Florida’s huge retirement community that still can’t get enough of Trump
Despite all the Republican fears about fraud in the 2020 presidential election, it is striking that the actual cases of fraud being investigated were overwhelmingly committed by Republicans. Just last week, another story of an individual being arrested for voting multiple times – the Fourth such an arrest in just one jurisdiction: the nation’s largest retirement community, The Villages, located in central Florida. This is where I live.
In a July 2020 article for the rampartI described the pre-election political divide within the sprawling and demographically aged community. Unsurprisingly, The Villages voted overwhelmingly for Trump; he won by 68 to 32. The post-election political atmosphere in the community mirrors that of the country as a whole, with the added attraction of a super majority of Trump supporters, many of whom intend to perpetuate the big lie of the former president. Walk through The Villages today and you’ll still see plenty of Trump stickers and flags, but not as many as before the election. But it is the intensity of those still flying the Trump flag that is most interesting and disconcerting.
As a doctor, I have always been fascinated by the psychology of my patients. The interaction of the physical and mental domains of health has a huge effect on a person’s well-being. Here in The Villages I am struck by two psychological phenomena that stand out, one manifesting on an individual basis, the other within the community as a whole.
There are many examples of individuals who simply will not, or perhaps cannot, accept the fact that Donald Trump lost the election. We all see and hear many politicians and pundits who espouse this same fantasy, but in most cases they do so for selfish reasons; to pander to their base, to make more campaign contributions, to gain more viewers. These people are presumably smart enough to understand math, to scrutinize court cases, to ward off fools, and they should know the truth. They’re just too cynical to care.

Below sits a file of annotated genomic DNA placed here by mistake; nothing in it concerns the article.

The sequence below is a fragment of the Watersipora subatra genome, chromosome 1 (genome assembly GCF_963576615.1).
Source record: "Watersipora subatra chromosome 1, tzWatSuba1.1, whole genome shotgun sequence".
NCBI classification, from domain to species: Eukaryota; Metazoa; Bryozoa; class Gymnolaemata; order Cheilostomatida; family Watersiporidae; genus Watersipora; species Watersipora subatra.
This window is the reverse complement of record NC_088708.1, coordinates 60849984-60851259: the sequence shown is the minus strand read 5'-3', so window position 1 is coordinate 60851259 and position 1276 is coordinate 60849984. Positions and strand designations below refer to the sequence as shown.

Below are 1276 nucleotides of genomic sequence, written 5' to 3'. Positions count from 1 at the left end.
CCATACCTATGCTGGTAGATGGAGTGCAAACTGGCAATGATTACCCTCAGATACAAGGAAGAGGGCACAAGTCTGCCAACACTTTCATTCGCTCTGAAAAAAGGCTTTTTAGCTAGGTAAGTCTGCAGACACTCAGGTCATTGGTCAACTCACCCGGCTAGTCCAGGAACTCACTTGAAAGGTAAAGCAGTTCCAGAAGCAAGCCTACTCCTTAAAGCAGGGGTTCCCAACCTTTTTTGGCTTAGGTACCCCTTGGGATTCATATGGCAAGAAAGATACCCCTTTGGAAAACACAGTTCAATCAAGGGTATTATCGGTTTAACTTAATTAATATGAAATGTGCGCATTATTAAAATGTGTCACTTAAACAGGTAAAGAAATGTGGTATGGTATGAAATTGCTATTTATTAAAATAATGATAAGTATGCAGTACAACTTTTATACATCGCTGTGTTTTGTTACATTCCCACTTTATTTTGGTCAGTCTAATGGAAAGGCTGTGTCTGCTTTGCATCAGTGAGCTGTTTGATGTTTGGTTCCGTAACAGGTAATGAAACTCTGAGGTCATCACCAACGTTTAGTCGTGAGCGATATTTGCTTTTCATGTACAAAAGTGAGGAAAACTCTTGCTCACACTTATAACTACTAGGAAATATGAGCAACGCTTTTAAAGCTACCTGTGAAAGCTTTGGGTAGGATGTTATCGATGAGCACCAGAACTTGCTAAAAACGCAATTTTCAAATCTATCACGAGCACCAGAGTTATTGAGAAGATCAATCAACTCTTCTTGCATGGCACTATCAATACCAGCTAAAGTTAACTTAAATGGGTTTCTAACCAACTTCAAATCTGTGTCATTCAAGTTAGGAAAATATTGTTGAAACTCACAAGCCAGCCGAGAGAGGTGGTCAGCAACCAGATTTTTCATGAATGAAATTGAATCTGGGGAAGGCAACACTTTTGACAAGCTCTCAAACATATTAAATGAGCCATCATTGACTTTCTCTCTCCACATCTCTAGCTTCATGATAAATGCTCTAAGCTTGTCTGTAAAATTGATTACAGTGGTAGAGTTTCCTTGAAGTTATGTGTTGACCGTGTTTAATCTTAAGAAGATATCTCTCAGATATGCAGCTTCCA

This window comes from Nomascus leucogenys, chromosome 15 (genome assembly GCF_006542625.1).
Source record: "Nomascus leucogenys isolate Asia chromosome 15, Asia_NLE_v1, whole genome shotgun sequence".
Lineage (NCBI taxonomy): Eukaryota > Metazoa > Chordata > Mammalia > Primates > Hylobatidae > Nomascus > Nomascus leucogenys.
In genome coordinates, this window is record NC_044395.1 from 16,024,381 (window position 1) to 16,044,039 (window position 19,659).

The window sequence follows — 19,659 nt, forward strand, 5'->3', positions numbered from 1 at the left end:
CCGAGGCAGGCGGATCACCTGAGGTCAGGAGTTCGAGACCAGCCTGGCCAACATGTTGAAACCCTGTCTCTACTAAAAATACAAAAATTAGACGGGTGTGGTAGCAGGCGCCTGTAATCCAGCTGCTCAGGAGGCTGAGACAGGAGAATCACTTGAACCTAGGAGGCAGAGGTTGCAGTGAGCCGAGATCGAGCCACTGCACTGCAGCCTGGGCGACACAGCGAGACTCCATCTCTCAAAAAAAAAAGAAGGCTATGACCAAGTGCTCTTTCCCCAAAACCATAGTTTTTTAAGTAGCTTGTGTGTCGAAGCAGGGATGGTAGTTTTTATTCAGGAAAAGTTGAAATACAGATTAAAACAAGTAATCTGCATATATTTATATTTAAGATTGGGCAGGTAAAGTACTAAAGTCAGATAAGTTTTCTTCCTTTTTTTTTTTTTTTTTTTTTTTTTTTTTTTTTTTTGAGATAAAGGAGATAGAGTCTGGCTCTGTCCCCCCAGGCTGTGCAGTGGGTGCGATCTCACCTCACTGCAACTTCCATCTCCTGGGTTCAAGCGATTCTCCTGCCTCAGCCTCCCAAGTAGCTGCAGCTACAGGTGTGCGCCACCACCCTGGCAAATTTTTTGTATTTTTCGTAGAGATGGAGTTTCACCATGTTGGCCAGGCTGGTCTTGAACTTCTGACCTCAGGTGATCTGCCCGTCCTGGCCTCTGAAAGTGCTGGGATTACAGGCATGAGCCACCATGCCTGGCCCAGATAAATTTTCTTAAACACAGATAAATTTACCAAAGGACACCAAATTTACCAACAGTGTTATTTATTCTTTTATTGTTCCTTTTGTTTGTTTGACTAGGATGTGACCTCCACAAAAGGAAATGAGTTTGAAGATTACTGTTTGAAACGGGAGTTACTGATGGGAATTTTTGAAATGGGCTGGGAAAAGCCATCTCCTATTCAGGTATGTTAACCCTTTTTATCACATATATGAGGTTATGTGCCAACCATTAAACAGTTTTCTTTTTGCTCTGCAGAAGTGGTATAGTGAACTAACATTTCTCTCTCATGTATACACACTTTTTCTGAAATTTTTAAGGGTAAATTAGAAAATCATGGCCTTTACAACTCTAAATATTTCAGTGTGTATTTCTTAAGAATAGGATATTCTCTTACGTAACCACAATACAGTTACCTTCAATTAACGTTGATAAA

But here, within the confines of a quiet, secluded neighborhood, residents have nothing to gain by promoting the lie that Trump has won. They really believe in it. And they are not afraid to show it, sometimes in an angry and disturbingly incivil way.
There’s a retiree who’s turned the family garage into a showcase of pro-Trump/anti-Biden banners and paraphernalia. Villages have an ordinance that prohibits the posting of political signs in residential yards. So, in order to comply to the letter with this order, Donald’s sanctuary is in the garage and the garage door is left open so that all who pass by can marvel at the level of Trumpian devotion.
I recently encountered an even more disturbing example of Trump ideology turning into hateful vitriol. A golf cart pulled up in a community parking lot with an elderly couple inside. The cart was adorned with stickers announcing that the driver was a proud veteran. Also attached to the cart was an all-new, extremely large bumper sticker that boldly shouted “Democrats are traitors”. I was surprised and just stared for a moment as the driver stared at me. I took a deep breath and calmly told him that he didn’t know anything about my personal patriotism and that I didn’t appreciate the insulting message he promoted. He immediately started screaming and telling me that I had to accept a new reality. Eh? We could have talked more about the concept of accepting “reality”, but I didn’t see this potential conversation as something remotely helpful and walked away.